Interest high in trying to determine who will be the next pope and what he will do
By Tony Staley
As cardinals prepare to open the conclave on April 18 to elect the next pope there's no shortage of advice and guesses about his identity.
Some Irish are even betting on who they think he will be. The favorites are Cards. Dionigi Tettamanzi of Milan and Francis Arinze of Nigeria at 11-4 odds (a winning $4 bet would pay $15). Other early favorites are Card. Oscar Andres Rodriguez Maradiaga of Honduras (9-2) Cards. Joseph Ratzinger of Germany and Claudio Hummes of Brazil (both 7-1). Card. Norberto Rivera Carrera of Mexico is a 25-1 longshot.
The job itself appears impossible: serving as the administrative and spiritual leader of a billion Catholics spread over every continent, speaking many languages. And while we have a oneness of belief, we also have a multiplicity of beliefs on what the church should do about various issues.
Long gone are the days when the church walked in lockstep. Of course, the idea of a large mass of people in complete agreement with their leaders, from the nuns and priests, up to the bishops, on to the cardinals and finally to the pope is itself a romantic idea that we should bury.
It's certainly not in keeping with the historical record - the four Gospels alone are proof of differences of ideas about Christ and his church and how it should be run way back in the first century. St. Paul had his disagreements with the other apostles and with his own followers.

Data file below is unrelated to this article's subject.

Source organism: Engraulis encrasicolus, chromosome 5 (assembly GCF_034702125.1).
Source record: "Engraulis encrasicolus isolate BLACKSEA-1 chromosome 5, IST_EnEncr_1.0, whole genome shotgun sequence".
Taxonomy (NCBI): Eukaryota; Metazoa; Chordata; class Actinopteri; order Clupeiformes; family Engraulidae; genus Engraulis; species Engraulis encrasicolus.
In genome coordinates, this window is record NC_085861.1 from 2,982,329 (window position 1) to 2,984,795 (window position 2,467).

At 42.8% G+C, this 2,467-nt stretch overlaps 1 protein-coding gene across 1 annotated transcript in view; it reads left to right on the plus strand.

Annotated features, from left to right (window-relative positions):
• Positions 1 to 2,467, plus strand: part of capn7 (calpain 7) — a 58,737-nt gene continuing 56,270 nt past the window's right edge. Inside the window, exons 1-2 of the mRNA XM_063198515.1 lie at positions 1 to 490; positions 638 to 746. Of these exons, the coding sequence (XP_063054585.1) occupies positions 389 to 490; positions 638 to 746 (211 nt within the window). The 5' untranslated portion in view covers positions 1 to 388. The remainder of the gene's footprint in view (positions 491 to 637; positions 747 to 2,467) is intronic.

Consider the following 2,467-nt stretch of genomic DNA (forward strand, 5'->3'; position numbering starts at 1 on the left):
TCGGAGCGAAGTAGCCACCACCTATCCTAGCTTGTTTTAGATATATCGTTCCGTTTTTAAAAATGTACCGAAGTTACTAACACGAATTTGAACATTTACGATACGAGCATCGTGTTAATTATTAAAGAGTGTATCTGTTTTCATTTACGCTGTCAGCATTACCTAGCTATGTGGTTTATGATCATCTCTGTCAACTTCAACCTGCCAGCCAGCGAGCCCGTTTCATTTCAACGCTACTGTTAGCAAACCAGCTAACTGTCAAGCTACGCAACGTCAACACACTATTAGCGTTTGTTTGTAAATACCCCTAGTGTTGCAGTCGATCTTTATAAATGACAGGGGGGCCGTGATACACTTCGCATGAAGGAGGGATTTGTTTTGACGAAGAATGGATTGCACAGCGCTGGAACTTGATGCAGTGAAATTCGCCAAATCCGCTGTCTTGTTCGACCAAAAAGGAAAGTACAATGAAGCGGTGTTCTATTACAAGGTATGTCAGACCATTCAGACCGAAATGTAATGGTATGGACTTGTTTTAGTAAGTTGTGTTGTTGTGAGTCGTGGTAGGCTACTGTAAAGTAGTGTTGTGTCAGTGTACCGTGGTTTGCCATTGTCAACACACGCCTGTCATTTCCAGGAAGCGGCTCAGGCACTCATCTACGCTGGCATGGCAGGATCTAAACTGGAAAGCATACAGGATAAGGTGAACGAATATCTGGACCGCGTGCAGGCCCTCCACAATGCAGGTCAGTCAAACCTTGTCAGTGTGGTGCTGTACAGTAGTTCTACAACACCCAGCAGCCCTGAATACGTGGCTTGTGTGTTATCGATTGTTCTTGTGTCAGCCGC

The early centuries are replete with battles over doctrine and how the faith should be practiced. Those differences continued through the centuries right up to today. Denial of that basic truth harms us all as church.
Despite these differences, the center has held. That is, the majority have stayed united with Rome while those on the extremes have joined or started other religions or become apathetic or nonbelievers.
We should not be eager to declare anyone who wishes to identify themselves as Catholic as heretics or dissidents. Jesus did not reject others or brand them heretics. Rather than attack anyone for their doctrinal beliefs or their religious practices, he warned against hypocrisy and the refusal to love, forgive and serve others.
The church faces many challenges - as we have throughout our entire history. We do not need a pope who can solve all these challenges. But we do need a pope who will embrace all Catholics, extend a welcoming hand to others, and seek the help of all people of good will as fellow pilgrims committed to walking and working together.